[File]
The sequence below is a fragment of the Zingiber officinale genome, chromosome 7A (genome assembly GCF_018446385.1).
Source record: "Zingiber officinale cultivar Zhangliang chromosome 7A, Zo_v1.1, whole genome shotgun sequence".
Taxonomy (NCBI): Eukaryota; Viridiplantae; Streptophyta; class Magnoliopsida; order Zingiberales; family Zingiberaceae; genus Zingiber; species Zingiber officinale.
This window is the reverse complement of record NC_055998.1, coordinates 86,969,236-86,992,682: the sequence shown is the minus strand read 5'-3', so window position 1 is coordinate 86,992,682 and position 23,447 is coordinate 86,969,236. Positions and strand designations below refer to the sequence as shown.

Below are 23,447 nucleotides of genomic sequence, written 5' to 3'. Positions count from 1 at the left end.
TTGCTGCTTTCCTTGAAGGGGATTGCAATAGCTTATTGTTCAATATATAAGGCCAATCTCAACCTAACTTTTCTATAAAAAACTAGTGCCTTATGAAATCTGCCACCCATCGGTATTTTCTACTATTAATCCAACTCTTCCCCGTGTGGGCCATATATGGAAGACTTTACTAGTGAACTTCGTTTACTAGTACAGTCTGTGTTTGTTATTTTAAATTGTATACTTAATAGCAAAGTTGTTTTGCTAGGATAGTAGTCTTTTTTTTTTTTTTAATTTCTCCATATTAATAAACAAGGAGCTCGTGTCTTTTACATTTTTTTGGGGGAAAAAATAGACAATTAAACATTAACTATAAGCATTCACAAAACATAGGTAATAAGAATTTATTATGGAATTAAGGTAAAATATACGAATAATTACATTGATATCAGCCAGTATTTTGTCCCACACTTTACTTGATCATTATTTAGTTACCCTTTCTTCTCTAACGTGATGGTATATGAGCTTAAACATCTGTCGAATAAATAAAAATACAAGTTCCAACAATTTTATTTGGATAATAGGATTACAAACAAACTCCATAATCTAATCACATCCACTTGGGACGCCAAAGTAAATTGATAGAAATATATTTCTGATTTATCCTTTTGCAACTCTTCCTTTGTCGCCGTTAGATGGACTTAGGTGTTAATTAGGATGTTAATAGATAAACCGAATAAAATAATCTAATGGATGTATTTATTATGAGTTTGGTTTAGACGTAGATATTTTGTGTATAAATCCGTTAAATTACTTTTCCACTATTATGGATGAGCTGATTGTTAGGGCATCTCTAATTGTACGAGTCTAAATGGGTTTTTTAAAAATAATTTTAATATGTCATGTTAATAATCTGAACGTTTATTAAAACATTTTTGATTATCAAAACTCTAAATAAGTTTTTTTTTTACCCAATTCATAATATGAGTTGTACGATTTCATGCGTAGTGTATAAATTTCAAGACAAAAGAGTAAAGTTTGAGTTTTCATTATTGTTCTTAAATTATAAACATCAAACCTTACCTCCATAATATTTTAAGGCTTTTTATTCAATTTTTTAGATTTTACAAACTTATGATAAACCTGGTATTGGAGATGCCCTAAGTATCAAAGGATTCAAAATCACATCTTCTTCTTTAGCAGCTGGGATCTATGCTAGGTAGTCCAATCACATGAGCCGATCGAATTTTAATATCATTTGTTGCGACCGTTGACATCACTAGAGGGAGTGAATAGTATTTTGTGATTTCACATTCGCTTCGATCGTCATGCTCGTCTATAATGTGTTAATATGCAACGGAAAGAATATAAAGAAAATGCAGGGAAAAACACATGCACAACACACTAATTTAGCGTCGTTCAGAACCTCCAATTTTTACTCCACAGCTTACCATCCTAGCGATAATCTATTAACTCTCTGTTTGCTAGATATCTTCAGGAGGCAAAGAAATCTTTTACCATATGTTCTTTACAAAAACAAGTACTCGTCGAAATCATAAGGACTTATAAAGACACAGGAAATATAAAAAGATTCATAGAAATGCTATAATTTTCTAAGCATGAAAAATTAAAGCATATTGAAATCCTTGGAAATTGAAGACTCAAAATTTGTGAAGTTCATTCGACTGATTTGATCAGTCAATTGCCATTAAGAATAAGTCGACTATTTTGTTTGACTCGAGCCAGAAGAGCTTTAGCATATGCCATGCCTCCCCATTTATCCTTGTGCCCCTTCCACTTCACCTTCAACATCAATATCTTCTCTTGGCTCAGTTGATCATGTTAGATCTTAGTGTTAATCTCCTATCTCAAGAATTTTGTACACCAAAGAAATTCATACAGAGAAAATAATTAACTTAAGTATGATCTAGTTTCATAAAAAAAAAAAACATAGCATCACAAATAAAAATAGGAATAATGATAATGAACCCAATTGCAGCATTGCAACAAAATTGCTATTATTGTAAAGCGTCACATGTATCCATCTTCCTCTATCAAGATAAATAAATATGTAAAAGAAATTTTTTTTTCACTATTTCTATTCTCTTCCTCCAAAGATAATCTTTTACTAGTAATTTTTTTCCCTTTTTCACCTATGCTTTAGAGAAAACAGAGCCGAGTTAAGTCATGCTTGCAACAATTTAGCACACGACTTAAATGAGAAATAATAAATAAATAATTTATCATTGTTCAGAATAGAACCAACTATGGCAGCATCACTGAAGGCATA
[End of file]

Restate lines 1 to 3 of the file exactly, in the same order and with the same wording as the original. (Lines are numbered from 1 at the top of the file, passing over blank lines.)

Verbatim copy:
The sequence below is a fragment of the Zingiber officinale genome, chromosome 7A (genome assembly GCF_018446385.1).
Source record: "Zingiber officinale cultivar Zhangliang chromosome 7A, Zo_v1.1, whole genome shotgun sequence".
Taxonomy (NCBI): Eukaryota; Viridiplantae; Streptophyta; class Magnoliopsida; order Zingiberales; family Zingiberaceae; genus Zingiber; species Zingiber officinale.